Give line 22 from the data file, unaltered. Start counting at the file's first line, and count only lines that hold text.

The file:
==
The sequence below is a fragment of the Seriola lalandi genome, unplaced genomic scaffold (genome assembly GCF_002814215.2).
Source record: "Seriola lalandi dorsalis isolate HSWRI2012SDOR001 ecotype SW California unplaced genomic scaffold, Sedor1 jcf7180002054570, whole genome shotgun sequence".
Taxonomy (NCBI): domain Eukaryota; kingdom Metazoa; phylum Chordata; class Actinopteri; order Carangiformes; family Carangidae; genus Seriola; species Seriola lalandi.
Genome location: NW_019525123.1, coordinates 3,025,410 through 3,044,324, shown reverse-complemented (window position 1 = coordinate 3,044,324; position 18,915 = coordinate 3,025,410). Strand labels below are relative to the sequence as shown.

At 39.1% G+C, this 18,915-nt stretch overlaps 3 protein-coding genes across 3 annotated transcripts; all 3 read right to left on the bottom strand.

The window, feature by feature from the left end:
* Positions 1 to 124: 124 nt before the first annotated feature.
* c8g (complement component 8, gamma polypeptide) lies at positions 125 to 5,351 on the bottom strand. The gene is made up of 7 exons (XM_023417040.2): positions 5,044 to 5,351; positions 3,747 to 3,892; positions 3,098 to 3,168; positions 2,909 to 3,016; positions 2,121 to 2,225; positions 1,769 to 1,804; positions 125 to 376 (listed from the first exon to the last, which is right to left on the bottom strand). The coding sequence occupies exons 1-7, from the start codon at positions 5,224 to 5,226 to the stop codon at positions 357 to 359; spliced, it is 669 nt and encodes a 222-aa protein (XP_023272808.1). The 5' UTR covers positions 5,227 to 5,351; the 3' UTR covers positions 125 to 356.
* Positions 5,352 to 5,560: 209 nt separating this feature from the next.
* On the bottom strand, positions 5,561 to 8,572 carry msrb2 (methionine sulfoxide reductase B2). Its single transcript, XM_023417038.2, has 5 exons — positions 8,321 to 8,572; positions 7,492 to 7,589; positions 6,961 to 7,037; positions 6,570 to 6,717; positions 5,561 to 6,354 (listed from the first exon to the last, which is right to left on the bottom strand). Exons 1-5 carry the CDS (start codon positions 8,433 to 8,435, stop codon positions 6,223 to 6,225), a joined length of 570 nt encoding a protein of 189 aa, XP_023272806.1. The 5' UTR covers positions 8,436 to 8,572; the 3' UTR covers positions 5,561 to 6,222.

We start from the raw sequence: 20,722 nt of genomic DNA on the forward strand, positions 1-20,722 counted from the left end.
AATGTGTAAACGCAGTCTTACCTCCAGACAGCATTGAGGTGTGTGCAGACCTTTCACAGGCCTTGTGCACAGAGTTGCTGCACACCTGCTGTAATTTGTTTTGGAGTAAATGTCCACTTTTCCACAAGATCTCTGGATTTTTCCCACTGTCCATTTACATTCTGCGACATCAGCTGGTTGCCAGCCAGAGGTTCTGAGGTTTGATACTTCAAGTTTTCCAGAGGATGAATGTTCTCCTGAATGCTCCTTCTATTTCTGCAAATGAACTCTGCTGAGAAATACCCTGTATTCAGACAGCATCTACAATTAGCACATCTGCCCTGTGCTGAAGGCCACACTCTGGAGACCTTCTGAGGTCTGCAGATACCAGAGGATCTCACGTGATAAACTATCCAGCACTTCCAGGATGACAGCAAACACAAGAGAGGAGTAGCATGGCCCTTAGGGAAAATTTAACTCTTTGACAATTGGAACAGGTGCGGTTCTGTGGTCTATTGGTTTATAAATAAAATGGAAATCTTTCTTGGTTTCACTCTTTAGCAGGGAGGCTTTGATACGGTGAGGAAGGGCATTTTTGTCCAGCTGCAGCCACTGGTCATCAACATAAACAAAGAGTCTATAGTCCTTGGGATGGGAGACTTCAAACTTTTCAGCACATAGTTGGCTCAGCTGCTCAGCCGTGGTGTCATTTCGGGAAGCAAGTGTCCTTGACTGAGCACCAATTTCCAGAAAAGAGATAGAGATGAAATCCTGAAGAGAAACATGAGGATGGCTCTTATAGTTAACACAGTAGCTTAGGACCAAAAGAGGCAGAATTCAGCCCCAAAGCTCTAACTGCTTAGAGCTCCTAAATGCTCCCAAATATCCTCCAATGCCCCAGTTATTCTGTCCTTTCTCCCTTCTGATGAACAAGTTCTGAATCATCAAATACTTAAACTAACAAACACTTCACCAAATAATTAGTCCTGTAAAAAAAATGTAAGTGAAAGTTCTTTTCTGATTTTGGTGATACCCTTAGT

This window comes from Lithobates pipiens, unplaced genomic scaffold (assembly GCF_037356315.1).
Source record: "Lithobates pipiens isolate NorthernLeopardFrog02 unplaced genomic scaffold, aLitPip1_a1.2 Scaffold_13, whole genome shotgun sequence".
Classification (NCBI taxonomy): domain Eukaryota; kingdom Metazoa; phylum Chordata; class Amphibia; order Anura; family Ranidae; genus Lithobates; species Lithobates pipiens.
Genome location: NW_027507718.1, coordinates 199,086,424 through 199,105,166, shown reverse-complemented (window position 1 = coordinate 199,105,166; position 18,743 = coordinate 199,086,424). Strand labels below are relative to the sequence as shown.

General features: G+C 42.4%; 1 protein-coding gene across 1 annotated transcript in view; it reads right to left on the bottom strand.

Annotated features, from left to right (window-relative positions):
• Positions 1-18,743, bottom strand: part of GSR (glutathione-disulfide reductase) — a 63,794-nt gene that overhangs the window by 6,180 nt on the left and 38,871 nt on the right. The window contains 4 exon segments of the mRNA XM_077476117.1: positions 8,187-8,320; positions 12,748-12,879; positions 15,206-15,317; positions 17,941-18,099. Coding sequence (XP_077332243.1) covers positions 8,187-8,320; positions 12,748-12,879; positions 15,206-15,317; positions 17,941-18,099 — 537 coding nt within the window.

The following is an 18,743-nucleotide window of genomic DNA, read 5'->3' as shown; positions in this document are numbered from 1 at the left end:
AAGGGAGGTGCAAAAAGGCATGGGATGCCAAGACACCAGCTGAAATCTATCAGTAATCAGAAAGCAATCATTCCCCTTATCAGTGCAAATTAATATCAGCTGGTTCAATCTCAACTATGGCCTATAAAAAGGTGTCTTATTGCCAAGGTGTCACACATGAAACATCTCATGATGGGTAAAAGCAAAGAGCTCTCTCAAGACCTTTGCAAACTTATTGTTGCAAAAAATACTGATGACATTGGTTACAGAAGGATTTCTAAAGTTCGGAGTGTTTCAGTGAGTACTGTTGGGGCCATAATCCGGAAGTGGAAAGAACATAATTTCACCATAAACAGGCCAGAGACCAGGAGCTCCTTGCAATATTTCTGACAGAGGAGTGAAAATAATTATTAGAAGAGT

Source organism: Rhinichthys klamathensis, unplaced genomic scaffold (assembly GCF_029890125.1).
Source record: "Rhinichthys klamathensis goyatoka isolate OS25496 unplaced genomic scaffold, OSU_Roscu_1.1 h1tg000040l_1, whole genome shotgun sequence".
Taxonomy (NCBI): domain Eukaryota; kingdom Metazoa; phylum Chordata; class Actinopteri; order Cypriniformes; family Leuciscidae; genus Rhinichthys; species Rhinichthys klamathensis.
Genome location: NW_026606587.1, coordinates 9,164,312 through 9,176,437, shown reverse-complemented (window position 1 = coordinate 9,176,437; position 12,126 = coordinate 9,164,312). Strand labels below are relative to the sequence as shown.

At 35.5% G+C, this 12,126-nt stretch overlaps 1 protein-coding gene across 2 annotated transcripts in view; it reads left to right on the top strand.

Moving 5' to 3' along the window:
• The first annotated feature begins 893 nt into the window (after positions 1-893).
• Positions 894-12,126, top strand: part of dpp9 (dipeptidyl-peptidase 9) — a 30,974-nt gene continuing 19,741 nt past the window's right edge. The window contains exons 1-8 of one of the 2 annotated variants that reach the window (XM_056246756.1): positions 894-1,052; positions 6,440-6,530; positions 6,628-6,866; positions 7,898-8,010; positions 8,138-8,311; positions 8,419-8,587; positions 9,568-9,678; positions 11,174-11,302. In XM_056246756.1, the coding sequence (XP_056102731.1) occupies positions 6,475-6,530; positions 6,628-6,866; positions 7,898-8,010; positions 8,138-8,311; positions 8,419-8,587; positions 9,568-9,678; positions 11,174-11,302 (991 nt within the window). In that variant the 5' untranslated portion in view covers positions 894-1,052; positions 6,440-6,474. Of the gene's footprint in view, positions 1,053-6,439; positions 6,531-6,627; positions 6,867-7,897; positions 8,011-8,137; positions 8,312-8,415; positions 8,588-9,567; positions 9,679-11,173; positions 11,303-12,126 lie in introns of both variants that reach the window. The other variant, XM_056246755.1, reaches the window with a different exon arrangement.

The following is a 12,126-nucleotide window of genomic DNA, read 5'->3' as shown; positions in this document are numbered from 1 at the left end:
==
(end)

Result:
Source organism: Rhinichthys klamathensis, unplaced genomic scaffold (assembly GCF_029890125.1).